Product companies are always highly optimistic about the rate in which customers will rush to adopt new innovation. And they are often disappointed.
They are often disappointed and frustrated when the marketing campaigns, press releases and early-adopters sales campaigns yield just that—early adopters that appear to be perfect candidates to exploit the benefits of the new product, yet wide adoption seems to always be in the distant future.
There is always a time lag between innovation adoption and organizational adaptation. Vendors often mistake early small volume buyers and mere tire-kickers for their organization’s willingness and ability to adapt to the changes imposed by the technology and must be heeded before realizing its benefits.
The Internet of Things (IoT) is a good example. Over the last two decades, IoT was heralded as the next big thing in supply chain and equipment maintenance. Yet, by any account, enterprise adoption has been disappointing sluggish. And the same is likely to happen with artificial intelligence that dominant today’s industry headlines.
The lag between the introduction of a new technology and its meaningful adoption—having an observable impact on consumers or businesses—is not a modern-day phenomenon. In a 1930 article titled Economic Possibilities for our Grandchildren, the economist John Maynard Keynes wrote: “We are suffering … from the growing pains of over-rapid changes.” He further explains: “The increase of technical efficiency has been taking place faster than we can deal with the problem of labour absorption; the improvement in the standard of life has been a little too quick.”
The telephone is a good illustration of the slow pace of technology adoption. When Bell System introduced the first two-way long-distance telephone call in 1876, the intended benefit was to deliver messages more conveniently and cheaply than Western Union telegraph service.
It took many years for the telephone to become a household item to communicate with family and friends (and eventually with businesses). In 1940, less than 40% of households in the US had a telephone.
Technology adoption rates used to be slow, easing the inevitable behavioral and social changes it brings.
Today, the adaptation lag can be extremely short. So short it seems to not exist at all. Consumers are lining up for hours to purchase the most recent smartphone for many hundreds of dollars with no clear benefit (unless one belongs to a class in which merely owning tomorrow’s fashionable tech is, in itself, carries some value).
The same is not true in industry, where we usually observe a significant lag between technology adoption and organizational adaptation. In the case of the Internet of Things the adaptation—or as we refer to it nowadays “digital transformation”—is complex and slow, thereby delaying the realization of the benefits of the technology. And as I pointed out in another post, throwing more technology on top of the already complex IoT technology heap is not helping.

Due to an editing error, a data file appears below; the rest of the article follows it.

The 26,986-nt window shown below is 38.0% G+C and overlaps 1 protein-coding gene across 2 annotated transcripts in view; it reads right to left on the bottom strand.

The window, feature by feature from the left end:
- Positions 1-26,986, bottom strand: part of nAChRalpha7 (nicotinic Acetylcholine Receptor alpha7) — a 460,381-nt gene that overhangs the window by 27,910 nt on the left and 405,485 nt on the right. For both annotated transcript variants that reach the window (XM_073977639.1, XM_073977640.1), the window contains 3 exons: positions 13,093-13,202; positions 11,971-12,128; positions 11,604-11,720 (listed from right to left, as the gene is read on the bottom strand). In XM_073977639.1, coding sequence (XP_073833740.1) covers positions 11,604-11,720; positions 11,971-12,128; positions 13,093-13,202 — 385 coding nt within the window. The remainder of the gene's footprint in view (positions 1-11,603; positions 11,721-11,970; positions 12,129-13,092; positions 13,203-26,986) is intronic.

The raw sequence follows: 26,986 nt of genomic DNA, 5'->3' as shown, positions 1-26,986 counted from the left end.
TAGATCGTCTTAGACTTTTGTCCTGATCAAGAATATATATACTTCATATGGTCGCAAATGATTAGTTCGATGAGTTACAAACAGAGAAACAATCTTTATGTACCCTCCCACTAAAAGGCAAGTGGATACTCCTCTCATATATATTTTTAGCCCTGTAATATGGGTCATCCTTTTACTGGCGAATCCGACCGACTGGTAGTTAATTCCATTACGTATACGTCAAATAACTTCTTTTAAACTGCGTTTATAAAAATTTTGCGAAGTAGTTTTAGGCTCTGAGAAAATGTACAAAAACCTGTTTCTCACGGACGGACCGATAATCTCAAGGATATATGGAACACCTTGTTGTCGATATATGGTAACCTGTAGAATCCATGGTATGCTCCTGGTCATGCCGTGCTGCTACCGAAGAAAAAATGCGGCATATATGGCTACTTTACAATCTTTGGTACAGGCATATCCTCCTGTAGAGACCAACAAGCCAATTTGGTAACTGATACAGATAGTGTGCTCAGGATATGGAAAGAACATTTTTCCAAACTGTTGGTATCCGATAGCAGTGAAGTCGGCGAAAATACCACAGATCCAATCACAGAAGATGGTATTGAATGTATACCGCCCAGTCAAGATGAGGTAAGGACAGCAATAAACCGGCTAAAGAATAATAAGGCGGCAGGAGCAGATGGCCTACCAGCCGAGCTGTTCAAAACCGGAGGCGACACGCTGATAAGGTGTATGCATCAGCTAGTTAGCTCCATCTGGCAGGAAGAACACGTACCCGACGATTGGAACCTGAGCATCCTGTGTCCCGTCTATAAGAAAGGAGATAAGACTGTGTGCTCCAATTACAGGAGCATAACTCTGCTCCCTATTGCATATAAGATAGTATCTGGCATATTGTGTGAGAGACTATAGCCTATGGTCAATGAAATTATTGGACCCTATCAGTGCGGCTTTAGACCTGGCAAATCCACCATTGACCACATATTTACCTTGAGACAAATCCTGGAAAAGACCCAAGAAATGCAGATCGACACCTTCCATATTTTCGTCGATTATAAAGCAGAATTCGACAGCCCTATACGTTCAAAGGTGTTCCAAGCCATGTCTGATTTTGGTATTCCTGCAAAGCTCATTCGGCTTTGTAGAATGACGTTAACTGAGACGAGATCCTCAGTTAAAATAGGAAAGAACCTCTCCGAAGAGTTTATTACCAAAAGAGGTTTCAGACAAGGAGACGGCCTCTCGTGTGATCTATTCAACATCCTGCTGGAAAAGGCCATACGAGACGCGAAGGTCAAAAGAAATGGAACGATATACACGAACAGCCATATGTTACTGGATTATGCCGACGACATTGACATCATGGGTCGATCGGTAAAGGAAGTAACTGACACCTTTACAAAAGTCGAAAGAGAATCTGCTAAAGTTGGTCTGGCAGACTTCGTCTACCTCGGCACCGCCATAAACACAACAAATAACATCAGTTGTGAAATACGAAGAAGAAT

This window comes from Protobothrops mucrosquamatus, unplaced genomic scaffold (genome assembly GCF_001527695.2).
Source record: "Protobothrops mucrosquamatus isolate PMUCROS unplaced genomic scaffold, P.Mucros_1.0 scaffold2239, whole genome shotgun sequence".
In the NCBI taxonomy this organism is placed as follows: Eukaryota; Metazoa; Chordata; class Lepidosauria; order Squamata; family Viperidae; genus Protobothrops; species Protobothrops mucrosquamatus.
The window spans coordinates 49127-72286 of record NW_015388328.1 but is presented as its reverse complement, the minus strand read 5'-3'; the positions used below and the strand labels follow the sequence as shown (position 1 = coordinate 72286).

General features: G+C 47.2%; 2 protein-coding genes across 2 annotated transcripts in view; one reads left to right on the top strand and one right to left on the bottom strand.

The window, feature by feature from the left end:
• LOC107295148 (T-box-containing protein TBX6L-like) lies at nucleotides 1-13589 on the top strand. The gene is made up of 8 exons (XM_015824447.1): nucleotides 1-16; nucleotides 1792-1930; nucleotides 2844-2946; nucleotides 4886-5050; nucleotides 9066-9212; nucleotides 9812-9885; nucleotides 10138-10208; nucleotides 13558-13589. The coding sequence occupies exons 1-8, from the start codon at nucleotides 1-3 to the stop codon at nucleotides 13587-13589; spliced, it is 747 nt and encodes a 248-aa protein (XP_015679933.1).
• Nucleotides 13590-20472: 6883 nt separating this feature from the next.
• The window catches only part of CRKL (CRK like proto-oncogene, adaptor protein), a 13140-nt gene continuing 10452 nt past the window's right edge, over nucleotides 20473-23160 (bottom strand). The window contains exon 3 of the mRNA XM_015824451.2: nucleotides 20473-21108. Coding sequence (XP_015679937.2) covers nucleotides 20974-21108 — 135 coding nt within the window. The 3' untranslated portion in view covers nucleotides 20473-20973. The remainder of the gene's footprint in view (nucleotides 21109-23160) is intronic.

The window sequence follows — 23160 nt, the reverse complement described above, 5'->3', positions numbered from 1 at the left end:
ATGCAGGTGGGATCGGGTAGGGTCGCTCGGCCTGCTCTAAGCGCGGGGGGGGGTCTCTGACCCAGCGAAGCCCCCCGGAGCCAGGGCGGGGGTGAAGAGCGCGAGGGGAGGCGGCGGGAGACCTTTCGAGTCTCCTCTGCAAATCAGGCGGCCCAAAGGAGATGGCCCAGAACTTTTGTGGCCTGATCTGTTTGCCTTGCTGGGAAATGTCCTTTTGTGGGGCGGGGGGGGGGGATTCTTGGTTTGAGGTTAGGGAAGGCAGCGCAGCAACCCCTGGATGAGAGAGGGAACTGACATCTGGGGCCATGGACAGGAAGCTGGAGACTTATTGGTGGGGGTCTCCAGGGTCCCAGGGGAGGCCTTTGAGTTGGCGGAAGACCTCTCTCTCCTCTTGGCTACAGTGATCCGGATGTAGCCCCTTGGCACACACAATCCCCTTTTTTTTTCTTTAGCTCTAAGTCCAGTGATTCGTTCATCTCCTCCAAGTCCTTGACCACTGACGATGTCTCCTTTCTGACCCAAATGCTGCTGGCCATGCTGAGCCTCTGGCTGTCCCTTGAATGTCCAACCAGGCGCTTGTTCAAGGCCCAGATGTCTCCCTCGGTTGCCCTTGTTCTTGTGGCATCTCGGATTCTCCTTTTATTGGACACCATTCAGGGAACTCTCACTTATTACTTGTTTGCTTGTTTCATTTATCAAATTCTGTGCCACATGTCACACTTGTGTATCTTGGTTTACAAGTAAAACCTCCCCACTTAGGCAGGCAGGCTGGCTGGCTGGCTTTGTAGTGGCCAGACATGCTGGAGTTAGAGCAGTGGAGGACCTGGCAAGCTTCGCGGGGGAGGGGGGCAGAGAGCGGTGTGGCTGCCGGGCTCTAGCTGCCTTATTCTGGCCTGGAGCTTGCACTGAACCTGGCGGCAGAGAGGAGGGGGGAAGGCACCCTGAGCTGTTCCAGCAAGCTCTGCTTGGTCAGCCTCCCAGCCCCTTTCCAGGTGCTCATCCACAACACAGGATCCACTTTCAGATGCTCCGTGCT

Vendors and early adopters alike must recognize and plan for the inevitable lag that delays gaining benefits.
This is not simply a matter of time as one might infer from Gartner’s influential Hype Cycle. What moves an emerging technology across the “Trough of Disillusionment” and onto the “Slope of Enlightenment,” to use Gartner’s language? This is the point where the organization begins its adaptation journey.
Nor is it simply a matter of understanding buyer personas and identifying the visionaries and the pragmatists in the buying organizations as suggested in Geoffrey Moore’s Crossing The Chasm. While focusing initially on a narrow market segment and establishing a beachhead is a good advice to drive adoption, the next adaptation phase can be frustratingly long.
Technology vendors will find that organization adaptation is not only longer than they have anticipated, but that in some instances it cannot be accelerated from the outside. Again, the Industrial Internet of Things is a good proxy. While the promised business value of IoT should serve as a catalyst to move quickly from prototyping and proof of concepts to enterprise-wide transformation, the simple fact is that most manufacturing plants are old, and modernizing brownfield factories is an expensive and prolonged endeavor.
A final point is the question of return on investment in new technology implementation. Most companies require a solid ROI analysis before they commit to any type of technology implementation. I have often opined that certain technologies, IoT being a prominent example, should be considered a strategic investment and therefore not subject to the strict guidelines of economic ROI. I believe that this perspective can encourage corporate management to start the transition from adoption to adaptation sooner.